GaTSPod Reviews: The Superior Spider-Man


The Superior Spider-Man written by Dan Slott, illustrated by Ryan Stegman, Gisuppe Camuncoli, Humberto Ramos

Dan Slott became public enemy number one the day news broke that he intended to kill Peter Parker. I, for one, was intrigued by the idea and wanted to see how it would be done, but I was wary about how he was going to pull it off. Over the last year, Otto Octavious’ mind had been inhabiting the body of Peter Parker. All hell broke lose, both online and in the pages of the Spider-Man comic book that for a time was appropriately titled ‘The Superior Spider-Man’. The early books gave fans an unwarranted notion that Peter’s takeover would only be temporary, which had left fans wondering when their friendly neighborhood hero would show his face again, or better yet, think like himself again. People hated the idea that Doc Ock would be Spider-Man. They called the premise stupid and inconceivable, yet, as Superior Spider-Man came to a close those same fans couldn’t get enough of Spidey-Ock and the methods to his madness.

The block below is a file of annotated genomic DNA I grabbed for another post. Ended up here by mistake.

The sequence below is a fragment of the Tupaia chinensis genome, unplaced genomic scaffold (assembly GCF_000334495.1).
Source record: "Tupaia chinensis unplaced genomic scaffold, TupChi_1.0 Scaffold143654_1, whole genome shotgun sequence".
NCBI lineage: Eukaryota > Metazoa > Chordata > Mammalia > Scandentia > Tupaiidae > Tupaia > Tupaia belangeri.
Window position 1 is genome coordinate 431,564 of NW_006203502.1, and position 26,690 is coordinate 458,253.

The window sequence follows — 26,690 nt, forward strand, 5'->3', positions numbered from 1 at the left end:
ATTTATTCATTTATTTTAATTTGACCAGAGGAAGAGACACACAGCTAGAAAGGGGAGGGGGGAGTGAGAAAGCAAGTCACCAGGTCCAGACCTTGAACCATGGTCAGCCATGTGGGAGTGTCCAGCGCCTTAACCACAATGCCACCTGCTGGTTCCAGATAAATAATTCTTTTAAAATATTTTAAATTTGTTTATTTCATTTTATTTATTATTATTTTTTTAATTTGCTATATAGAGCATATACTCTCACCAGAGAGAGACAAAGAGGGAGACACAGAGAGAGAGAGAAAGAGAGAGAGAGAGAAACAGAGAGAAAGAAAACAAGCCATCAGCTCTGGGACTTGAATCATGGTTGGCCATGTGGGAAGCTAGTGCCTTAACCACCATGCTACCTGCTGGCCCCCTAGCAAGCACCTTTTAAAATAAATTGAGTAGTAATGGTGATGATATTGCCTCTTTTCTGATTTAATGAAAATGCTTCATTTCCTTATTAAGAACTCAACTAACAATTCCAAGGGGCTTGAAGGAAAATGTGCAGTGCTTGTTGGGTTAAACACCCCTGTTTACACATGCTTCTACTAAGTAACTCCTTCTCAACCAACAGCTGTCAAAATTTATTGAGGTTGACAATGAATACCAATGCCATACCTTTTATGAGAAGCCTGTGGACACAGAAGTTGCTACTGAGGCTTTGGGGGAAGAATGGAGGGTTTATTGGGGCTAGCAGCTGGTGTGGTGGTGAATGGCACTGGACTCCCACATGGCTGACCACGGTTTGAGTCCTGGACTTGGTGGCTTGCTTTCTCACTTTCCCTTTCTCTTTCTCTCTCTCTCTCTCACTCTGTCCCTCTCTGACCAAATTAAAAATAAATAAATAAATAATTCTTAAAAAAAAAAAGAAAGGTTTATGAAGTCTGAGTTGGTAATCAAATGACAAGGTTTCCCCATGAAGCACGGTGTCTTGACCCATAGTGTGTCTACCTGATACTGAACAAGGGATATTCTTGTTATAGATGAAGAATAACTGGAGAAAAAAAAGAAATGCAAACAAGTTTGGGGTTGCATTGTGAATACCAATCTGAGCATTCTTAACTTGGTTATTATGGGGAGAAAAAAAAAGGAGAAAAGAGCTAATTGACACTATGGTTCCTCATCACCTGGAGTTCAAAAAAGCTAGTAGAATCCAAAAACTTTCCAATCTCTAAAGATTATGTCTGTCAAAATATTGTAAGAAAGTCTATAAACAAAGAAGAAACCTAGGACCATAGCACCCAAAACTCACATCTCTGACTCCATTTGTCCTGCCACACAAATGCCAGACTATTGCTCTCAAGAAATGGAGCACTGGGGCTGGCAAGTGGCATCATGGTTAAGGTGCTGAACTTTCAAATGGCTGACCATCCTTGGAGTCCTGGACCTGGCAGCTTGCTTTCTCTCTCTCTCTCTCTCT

A big part of Superior Spider-Man’s success was the consistent art, which was initially drawn by Ryan Stegman and colored by Edgar Delgado, but was stepped up a notch when Giuseppe Camuncoli took the reigns in Issue #4. And it couldn’t have gotten any better when Humberto Ramos took over. Those three artists interchanged throughout the series and were all great in their own right, but my personal appreciation would gravitate towards Giuseppe Camuncoli. There is something about the way he draws Spidey. When complimented by either John Dell’s and Terry Pallot’s inks, and color art by Edgar Delgado, you can really see his art pop out and come to life.


(The Superior Spider-Man issue #31) illustrated by Gisuppe Camuncoli

(The Superior Spider-Man issue #31) illustrated by Gisuppe Camuncoli